Location: North Port
325 posts, read 945,778 times
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When a pipe bursts and it is in a concrete foundation then new PVC has to be plumbed out side of the foundation (no way to put pipes back in the foundation) Also in some older homes copper was King, but when installed in a concrete foundation on a bed of sand "shifting takes place" and the copper pipes will fail.
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Old 04-26-2009, 11:41 AM
 
Location: Palm Island and North Port
7,511 posts, read 21,316,256 times
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Quote:
Originally Posted by kbuild View Post
When a pipe bursts and it is in a concrete foundation then new PVC has to be plumbed out side of the foundation (no way to put pipes back in the foundation) Also in some older homes copper was King, but when installed in a concrete foundation on a bed of sand "shifting takes place" and the copper pipes will fail.
You are correct. All of the newer, better built homes use the manabloc (http://www.vanguard.ca/mbloctour2.html - broken link) system that is not under the slab. Like you said, if the plumbing is in the slab you have to tear the whole house apart.

This explains a little more about it:
Investigative Report of Copper Plumbing Failures Under Concrete Slabs
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Old 04-26-2009, 12:21 PM
 
Location: South Walton Florida
187 posts, read 907,943 times
Reputation: 106
Quote:
Originally Posted by SoFLGal View Post
You are correct. All of the newer, better built homes use the manabloc (http://www.vanguard.ca/mbloctour2.html - broken link) system that is not under the slab. Like you said, if the plumbing is in the slab you have to tear the whole house apart.

This explains a little more about it:
Investigative Report of Copper Plumbing Failures Under Concrete Slabs
Thanks for the useful Post, especially the Investigative Report.

The report is outdated (1991) but has lost none of it's relevance. It appears that they have determined that we cannot do without the sleeves as some soil contain the chlorines sufficient to pit and pinhole the copper. This left the final recommendation to continue the use of the sleeves with extreme caution to avoid any and all water or soil introduction into the sleeve during construction.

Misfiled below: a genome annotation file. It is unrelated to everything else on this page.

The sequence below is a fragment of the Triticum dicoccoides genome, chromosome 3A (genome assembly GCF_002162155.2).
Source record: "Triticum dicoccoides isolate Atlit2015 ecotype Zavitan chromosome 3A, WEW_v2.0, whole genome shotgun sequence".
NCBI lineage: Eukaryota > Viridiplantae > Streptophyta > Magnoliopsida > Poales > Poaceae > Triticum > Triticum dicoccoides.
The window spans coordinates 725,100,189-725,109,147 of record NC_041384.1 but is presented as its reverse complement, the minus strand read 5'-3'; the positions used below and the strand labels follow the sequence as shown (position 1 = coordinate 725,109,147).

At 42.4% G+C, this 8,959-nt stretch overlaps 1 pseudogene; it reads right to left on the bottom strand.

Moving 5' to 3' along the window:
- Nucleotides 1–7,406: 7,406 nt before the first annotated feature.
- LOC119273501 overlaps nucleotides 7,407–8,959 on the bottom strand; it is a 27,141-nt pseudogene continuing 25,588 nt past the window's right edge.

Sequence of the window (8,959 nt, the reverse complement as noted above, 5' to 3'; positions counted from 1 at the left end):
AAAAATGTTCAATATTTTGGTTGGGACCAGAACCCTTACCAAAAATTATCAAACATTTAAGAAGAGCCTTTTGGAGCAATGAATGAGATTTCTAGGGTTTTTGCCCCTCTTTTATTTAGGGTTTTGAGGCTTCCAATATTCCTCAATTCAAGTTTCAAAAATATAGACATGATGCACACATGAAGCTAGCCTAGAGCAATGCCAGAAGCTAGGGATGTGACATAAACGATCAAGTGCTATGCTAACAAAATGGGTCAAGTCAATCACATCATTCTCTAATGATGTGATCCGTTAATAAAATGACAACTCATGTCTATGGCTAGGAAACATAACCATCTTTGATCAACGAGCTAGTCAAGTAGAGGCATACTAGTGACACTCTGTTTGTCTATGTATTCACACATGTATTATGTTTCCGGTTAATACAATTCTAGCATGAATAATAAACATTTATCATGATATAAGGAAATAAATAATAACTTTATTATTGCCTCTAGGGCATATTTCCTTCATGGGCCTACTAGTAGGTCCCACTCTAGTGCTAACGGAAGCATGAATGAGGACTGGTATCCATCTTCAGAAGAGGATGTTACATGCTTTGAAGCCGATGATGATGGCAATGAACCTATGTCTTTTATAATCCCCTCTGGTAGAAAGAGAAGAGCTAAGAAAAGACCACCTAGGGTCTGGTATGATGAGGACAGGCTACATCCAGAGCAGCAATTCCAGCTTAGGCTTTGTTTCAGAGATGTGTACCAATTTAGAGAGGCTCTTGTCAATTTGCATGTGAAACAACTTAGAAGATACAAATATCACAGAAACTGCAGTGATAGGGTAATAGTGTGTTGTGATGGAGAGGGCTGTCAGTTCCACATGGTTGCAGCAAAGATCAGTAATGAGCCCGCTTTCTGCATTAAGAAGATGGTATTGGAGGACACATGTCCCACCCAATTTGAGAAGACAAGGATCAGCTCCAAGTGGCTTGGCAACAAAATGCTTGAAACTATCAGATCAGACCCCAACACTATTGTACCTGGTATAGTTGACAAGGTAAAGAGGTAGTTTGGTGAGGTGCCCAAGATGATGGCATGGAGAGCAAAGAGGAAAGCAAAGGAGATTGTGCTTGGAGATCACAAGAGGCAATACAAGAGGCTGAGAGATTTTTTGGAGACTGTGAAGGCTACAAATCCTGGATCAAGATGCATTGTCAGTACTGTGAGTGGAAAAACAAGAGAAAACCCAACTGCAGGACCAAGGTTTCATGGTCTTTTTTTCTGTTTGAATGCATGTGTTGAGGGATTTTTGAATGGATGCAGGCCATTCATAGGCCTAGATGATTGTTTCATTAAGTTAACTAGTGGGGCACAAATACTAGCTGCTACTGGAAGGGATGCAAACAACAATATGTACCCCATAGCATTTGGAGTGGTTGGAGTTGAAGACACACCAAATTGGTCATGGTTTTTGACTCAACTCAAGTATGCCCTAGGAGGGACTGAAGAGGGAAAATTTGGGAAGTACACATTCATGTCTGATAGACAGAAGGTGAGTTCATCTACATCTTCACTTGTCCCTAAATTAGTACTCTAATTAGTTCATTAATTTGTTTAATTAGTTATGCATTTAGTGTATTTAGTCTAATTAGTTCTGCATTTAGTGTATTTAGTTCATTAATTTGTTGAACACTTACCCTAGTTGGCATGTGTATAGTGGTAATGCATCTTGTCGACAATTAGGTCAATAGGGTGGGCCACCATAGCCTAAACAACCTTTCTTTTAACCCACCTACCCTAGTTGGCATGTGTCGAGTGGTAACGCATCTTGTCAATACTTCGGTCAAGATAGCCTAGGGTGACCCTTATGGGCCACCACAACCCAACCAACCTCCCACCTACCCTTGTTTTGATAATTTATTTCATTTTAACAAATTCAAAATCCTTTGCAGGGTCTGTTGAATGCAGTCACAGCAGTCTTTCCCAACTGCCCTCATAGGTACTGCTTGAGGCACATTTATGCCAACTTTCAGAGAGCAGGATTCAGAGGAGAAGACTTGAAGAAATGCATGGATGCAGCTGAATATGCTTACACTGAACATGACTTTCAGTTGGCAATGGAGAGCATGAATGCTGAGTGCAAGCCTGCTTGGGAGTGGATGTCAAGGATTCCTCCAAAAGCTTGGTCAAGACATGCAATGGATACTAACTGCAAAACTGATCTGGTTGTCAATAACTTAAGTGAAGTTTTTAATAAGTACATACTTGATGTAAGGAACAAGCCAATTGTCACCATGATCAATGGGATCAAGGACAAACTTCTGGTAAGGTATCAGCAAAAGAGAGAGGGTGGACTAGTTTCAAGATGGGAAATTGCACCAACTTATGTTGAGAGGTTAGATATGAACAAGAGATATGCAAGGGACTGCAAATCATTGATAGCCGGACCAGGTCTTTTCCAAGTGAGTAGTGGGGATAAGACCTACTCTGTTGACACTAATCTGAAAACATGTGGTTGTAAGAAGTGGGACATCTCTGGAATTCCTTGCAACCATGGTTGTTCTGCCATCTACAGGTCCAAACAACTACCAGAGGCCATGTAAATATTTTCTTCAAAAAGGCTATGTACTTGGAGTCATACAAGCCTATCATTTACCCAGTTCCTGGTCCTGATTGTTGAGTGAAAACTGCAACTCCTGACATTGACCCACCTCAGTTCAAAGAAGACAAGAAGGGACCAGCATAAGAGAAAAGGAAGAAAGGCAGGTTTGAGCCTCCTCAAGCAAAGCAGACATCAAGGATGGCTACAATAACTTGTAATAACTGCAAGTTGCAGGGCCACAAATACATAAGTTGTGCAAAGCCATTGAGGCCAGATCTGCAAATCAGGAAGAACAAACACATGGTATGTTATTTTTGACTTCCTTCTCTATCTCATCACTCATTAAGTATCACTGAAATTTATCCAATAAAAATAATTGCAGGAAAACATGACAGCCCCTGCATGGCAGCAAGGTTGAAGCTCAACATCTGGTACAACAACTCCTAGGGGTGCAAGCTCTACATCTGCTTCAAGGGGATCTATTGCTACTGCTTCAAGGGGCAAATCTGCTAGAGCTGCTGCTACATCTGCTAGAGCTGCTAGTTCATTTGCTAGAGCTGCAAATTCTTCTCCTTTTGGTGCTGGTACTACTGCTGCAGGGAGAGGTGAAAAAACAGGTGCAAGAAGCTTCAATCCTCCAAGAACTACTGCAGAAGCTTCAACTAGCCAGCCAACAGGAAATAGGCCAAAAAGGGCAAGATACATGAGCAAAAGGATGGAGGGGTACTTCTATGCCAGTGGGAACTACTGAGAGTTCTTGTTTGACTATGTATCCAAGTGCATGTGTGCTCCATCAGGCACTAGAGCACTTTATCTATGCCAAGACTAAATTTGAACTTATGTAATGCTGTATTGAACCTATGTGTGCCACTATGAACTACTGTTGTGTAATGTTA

It is common practice to fold the ends of the sleeves over the copper and tape or tie the fold. It is also elementary that the sleeve fold must be opened or cut back when it is time to make the sweat connection to the rest of the system.

This causes a new concern and one I have never thought of: How do you make the sweat connection to the copper without damaging the integrity of the sleeve, and how do you close the sleeve sufficiently after you make the connection? I have never seen any of the professionals do more than a quick tape closure at best.

The report shows that none of the damage occured because of the trauma of settling. Maybe we should be considering schedule 40 for all water supply?
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Old 04-26-2009, 12:26 PM
 
Location: South Walton Florida
187 posts, read 907,943 times
Reputation: 106
Quote:
Originally Posted by kbuild View Post
When a pipe bursts and it is in a concrete foundation then new PVC has to be plumbed out side of the foundation (no way to put pipes back in the foundation) Also in some older homes copper was King, but when installed in a concrete foundation on a bed of sand "shifting takes place" and the copper pipes will fail.
The Investigative Report supplied by SoFlGal indicates that there were no instances of the causation you mentioned. That report puts the blame squarely on copper/chlorine reaction from the outside in. The report indicated no bursting, instead they attributed the failure to corrosion and pinholes.

It sounds like you are in the biz, as am I, and I must admit that we have never taken the extraordinary efforts that the report suggests. How can any professional possibly provide that level of diligence?